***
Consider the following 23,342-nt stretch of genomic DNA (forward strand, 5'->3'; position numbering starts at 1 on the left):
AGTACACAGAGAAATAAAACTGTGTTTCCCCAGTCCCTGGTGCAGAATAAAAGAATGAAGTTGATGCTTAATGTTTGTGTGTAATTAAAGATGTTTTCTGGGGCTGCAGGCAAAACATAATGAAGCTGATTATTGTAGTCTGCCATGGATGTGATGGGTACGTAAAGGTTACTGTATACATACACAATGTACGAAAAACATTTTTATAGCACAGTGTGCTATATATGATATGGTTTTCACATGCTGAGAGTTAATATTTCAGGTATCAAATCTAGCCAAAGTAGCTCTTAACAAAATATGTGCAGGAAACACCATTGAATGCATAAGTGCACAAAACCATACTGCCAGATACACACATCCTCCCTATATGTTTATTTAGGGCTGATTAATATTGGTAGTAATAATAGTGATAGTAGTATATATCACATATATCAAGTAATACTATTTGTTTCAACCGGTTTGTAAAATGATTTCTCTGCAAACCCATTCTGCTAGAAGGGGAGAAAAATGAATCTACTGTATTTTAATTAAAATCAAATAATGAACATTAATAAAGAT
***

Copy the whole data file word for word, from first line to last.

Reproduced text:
Consider the following 23,342-nt stretch of genomic DNA (forward strand, 5'->3'; position numbering starts at 1 on the left):
AGTACACAGAGAAATAAAACTGTGTTTCCCCAGTCCCTGGTGCAGAATAAAAGAATGAAGTTGATGCTTAATGTTTGTGTGTAATTAAAGATGTTTTCTGGGGCTGCAGGCAAAACATAATGAAGCTGATTATTGTAGTCTGCCATGGATGTGATGGGTACGTAAAGGTTACTGTATACATACACAATGTACGAAAAACATTTTTATAGCACAGTGTGCTATATATGATATGGTTTTCACATGCTGAGAGTTAATATTTCAGGTATCAAATCTAGCCAAAGTAGCTCTTAACAAAATATGTGCAGGAAACACCATTGAATGCATAAGTGCACAAAACCATACTGCCAGATACACACATCCTCCCTATATGTTTATTTAGGGCTGATTAATATTGGTAGTAATAATAGTGATAGTAGTATATATCACATATATCAAGTAATACTATTTGTTTCAACCGGTTTGTAAAATGATTTCTCTGCAAACCCATTCTGCTAGAAGGGGAGAAAAATGAATCTACTGTATTTTAATTAAAATCAAATAATGAACATTAATAAAGAT